It is human nature to see or hear about something we call a “problem” and think right past the situation to a solution. Jumping to conclusions causes us to miss critical information that we need to pinpoint the problem. When we assume that we know what’s going on with whatever we think is a problem situation, we often don’t “go see” what, specifically, is not working as it should.
It is a simple fact: you can’t improve results until you identify and change what is not working as planned.
Why does this matter? Not looking to precisely see what is not working as expected in a situation we are concerned about—be it process, procedure, policy, or system—reduces our chances of effectively changing the condition we want to eliminate. In a work situation, the conditions or events that we describe as problems — including missed deliveries and deadlines or information, rework, defects, errors, cost overruns, poor coordination, frustrated and resentful employees — result when something happens (or does not happen) when we’re doing the work. If we don’t stop to figure out what part of the operation is underperforming, we have little chance of changing the specific things that are creating the performance gap.
It is a simple fact: you can’t improve results until you identify and change what is not working as planned. Therefore, to address a work-related problem, you first have to recognize that what you are concerned about does not exist in isolation. That is what makes A3 thinking the ideal problem-solving method. The approach is a practical and powerful way to identify with precision the problem you must solve.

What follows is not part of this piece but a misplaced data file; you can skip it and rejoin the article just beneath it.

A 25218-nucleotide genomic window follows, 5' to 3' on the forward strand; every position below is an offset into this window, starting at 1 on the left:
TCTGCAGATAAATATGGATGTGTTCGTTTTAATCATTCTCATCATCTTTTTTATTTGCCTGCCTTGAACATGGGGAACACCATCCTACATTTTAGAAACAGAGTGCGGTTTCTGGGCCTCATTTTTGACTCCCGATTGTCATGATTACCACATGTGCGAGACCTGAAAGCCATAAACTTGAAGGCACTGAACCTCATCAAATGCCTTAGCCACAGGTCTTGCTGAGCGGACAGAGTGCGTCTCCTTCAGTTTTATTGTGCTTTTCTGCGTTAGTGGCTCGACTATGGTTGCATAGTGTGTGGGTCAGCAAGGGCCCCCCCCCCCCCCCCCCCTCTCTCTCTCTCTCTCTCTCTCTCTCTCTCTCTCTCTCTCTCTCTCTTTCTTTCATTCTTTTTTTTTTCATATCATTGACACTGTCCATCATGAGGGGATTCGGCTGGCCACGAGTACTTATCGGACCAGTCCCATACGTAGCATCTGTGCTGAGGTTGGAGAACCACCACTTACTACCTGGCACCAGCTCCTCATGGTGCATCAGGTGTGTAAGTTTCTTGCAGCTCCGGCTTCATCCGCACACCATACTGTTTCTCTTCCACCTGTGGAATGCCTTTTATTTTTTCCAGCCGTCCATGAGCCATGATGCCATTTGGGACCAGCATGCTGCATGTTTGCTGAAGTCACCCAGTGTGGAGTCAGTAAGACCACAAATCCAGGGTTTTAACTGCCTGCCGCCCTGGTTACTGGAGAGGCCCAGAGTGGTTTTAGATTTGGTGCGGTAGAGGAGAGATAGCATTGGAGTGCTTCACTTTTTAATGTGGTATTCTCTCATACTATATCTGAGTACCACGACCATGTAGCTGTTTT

Understanding How to Approach A3 Problem–Solving
The first challenge in A3 problem–solving is to grasp the performance situation in which the unwanted condition exists, which usually means answering some key questions:
- How is what I am concern about related to needed performance?
- Why does this issue in performance matter?
- What performance results are we currently getting in the situation?
- What performance results do we think we should be getting?
- What part of the work system is not performing as we expect?
Answering these questions depends on realizing that whatever we call a problem is part of a work process created to produce specific results that it cannot currently deliver, bringing us back to understanding the real problem.
What seems to you to be a problem may not necessarily be a problem the way A3 thinking defines a problem. And what is a problem to you may not seem to be a problem to others. Fortunately, if you can show something is a problem in A3 problem–solving thinking, there’s a good chance it will look like a problem to others in your company or operation.
In A3 problem–solving, a problem must meet two requirements to “qualify” as a problem:
- It must be an issue of performance in the workplace. The greatest concern for a business is the performance in delivering a product or service to a customer as planned. Continued operation as a business depends on achieving the intended results to survive and thrive. A problem needing attention is one that indicates that it is not happening in some way.
- It must be defined as a clear gap (ideally measurable) between a specific work condition or event and an agreed–to performance expectation or goal. These established expectations are usually described in the form of a standard, specification, procedure, process, target, policy, or system. Demonstrating that a performance problem exists depends on bringing a precise picture of what is or is not happening into comparison with an accepted description (ideally documented) for what should be happening in the situation.
Sounds relatively easy, but in my 30 years of experience, the hardest part of the problem–solving process is saying precisely (ideally visually) what problem you are trying to solve. The challenge is to bring together the facts (and data!) to complete the problem statement “equation” – the current performance level compared to expected performance equals a gap or problem the operation or business needs to address.